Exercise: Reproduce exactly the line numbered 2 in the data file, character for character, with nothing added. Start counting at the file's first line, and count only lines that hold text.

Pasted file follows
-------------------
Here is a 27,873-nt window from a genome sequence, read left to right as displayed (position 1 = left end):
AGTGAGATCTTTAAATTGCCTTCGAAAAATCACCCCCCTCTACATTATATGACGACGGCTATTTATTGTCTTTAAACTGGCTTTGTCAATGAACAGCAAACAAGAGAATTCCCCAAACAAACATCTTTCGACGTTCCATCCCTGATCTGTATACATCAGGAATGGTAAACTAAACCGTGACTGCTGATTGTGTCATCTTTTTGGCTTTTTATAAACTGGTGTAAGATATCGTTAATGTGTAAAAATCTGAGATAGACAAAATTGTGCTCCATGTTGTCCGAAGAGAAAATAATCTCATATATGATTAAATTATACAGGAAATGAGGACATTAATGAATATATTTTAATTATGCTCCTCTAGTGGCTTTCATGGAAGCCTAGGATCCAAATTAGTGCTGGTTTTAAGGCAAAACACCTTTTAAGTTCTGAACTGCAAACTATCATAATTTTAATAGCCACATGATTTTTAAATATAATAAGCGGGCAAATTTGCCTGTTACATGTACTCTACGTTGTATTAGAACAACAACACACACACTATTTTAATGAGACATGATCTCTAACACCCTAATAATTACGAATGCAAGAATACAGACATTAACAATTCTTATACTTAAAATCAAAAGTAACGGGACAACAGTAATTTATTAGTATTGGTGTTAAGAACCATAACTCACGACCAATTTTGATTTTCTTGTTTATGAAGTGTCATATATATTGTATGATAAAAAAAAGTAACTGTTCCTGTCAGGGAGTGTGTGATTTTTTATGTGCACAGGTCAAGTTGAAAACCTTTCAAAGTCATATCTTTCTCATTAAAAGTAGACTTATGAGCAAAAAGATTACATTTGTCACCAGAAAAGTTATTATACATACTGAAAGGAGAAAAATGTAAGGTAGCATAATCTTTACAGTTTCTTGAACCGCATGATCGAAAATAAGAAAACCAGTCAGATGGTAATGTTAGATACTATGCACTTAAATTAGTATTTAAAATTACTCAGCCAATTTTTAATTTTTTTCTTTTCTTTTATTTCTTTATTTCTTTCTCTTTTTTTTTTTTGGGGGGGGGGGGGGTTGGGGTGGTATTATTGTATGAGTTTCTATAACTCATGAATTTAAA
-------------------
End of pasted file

AGTGAGATCTTTAAATTGCCTTCGAAAAATCACCCCCCTCTACATTATATGACGACGGCTATTTATTGTCTTTAAACTGGCTTTGTCAATGAACAGCAAACAAGAGAATTCCCCAAACAAACATCTTTCGACGTTCCATCCCTGATCTGTATACATCAGGAATGGTAAACTAAACCGTGACTGCTGATTGTGTCATCTTTTTGGCTTTTTATAAACTGGTGTAAGATATCGTTAATGTGTAAAAATCTGAGATAGACAAAATTGTGCTCCATGTTGTCCGAAGAGAAAATAATCTCATATATGATTAAATTATACAGGAAATGAGGACATTAATGAATATATTTTAATTATGCTCCTCTAGTGGCTTTCATGGAAGCCTAGGATCCAAATTAGTGCTGGTTTTAAGGCAAAACACCTTTTAAGTTCTGAACTGCAAACTATCATAATTTTAATAGCCACATGATTTTTAAATATAATAAGCGGGCAAATTTGCCTGTTACATGTACTCTACGTTGTATTAGAACAACAACACACACACTATTTTAATGAGACATGATCTCTAACACCCTAATAATTACGAATGCAAGAATACAGACATTAACAATTCTTATACTTAAAATCAAAAGTAACGGGACAACAGTAATTTATTAGTATTGGTGTTAAGAACCATAACTCACGACCAATTTTGATTTTCTTGTTTATGAAGTGTCATATATATTGTATGATAAAAAAAAGTAACTGTTCCTGTCAGGGAGTGTGTGATTTTTTATGTGCACAGGTCAAGTTGAAAACCTTTCAAAGTCATATCTTTCTCATTAAAAGTAGACTTATGAGCAAAAAGATTACATTTGTCACCAGAAAAGTTATTATACATACTGAAAGGAGAAAAATGTAAGGTAGCATAATCTTTACAGTTTCTTGAACCGCATGATCGAAAATAAGAAAACCAGTCAGATGGTAATGTTAGATACTATGCACTTAAATTAGTATTTAAAATTACTCAGCCAATTTTTAATTTTTTTCTTTTCTTTTATTTCTTTATTTCTTTCTCTTTTTTTTTTTTGGGGGGGGGGGGGGTTGGGGTGGTATTATTGTATGAGTTTCTATAACTCATGAATTTAAA